HDB’s Media Statement Following the Court of Appeal Hearing on 22 January 2016

  • Published Date: 22 Jan 2016

                HDB welcomes the decisions of the Court of Appeal (CA) today, where “the concern now should be to appoint accountants that manifestly have the ability, expertise and capacity to undertake the task”, and looks forward to receiving the Aljunied-Hougang Town Council’s (AHTC) nomination of one of the Big Four accounting firms within the next two weeks.

     

    2    To recap, AHTC had initially proposed Business Assurance (BA) and subsequently, MRI Moores Rowland (MRI Moores), as their accountants.In both cases, the information on the TC’s nominees’ experience and expertise were incomplete and insufficient for HDB to make a proper assessment. Hence, HDB asked the TC for additional information, including its nominees’ latest Practice Monitoring Programme (PMP[1]) results, as part of due diligence.

     

    3    However, the TC did not respond to the queries. Instead, both nominees abruptly withdrew. The TC initially said that BA withdrew because of “intense media scrutiny”. However, it later emerged at the CA hearing on 20 January 2016 that BA withdrew because it did not want to reveal its PMP inspection findings. No reasons were given for MRI Moores’ withdrawal.

     

    4     This led the CA to raise its concern on 20 January 2016 on “whether the court has been apprised of all the facts in a candid and forthright manner” and “whether the Town Council has in place a system to ensure due diligence in selecting candidates to do this work”. Furthermore, the TC repeatedly said that the PMP results requested by HDB were not material since both nominees had withdrawn, but the CA disagreed.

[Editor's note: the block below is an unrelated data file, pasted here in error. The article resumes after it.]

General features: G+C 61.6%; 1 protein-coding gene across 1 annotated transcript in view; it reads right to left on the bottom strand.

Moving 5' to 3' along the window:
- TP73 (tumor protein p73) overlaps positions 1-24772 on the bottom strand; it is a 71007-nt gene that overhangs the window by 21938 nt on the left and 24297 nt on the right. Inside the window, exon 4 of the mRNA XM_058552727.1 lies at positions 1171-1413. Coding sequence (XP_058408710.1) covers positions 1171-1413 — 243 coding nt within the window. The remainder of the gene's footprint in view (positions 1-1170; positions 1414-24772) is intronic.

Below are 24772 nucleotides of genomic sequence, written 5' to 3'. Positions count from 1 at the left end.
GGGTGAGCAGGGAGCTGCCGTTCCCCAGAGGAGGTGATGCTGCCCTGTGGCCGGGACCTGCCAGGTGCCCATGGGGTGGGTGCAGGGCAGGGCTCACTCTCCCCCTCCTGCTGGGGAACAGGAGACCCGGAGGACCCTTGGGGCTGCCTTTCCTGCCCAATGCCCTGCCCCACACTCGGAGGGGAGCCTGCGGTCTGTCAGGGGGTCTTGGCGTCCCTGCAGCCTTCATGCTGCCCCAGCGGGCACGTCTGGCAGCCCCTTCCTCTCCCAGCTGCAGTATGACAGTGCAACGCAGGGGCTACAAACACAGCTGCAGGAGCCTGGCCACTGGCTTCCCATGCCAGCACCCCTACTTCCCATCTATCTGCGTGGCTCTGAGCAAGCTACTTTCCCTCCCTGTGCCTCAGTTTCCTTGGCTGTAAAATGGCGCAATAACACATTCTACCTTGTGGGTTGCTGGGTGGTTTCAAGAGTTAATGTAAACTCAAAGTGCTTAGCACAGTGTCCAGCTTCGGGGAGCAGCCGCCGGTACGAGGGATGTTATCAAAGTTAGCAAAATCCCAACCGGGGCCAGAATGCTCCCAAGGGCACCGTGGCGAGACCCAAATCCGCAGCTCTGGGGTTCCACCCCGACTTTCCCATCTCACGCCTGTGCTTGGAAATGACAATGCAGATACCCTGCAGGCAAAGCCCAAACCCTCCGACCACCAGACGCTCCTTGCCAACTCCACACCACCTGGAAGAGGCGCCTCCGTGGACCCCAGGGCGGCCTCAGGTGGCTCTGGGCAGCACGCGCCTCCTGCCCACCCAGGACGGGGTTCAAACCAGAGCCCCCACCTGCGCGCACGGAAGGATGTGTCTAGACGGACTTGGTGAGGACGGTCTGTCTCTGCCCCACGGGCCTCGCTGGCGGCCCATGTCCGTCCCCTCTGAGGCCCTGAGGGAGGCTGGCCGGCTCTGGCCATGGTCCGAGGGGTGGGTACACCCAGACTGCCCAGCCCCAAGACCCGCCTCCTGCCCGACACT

5    This morning, the CA heard evidence that for both nominated firms, each had a member who failed the PMP inspection. For BA, there was also a restriction of practice for six months from July 2015 to January 2016, which was within the period BA was nominated by AHTC. The Court also heard that the accountant was informed and was aware of the restrictions. Consequently, the CA commented that it was “satisfied that HDB could reasonably have objected to those nominees had they not been withdrawn.”

     

    6    In light of these disclosures, the Court agreed with HDB that AHTC’s nomination approach in both instances suggests a lack of rigour and basic due diligence. On the TC’s continued aversion to consider any of the Big Four accounting firms, even after HDB has offered to pay the additional cost, the TC gave no further reason for their refusal, other than that they were entitled to appoint their own accountants, and did not want to appoint any of the Big Four.

     

    7    This issue of appointing accountants could have been resolved much sooner had the TC carried out proper due diligence, or considered any of the Big Four accountants, as suggested by HDB in the first instance.

     

    8    Nonetheless, we hope that the TC will give its fullest cooperation to its accountants to complete the work ordered by the CA. We look forward to receiving the TC’s nominated accountant from any of the Big Four within two weeks, and the accountants’ first progress report by 15 April 2016, as directed by the CA.

     

    [1] Since June 2015, the AGO has required all Statutory Boards and Town Councils to, as part of the appointment process, submit a declaration from their nominated accountant on his/her independence, track record and latest PMP inspection results. The accountant’s PMP results enable one to make an informed assessment of the accountant’s level of professional competence and ability to handle the audit of public institutions such as Town Councils, where public funds and public interest are at stake.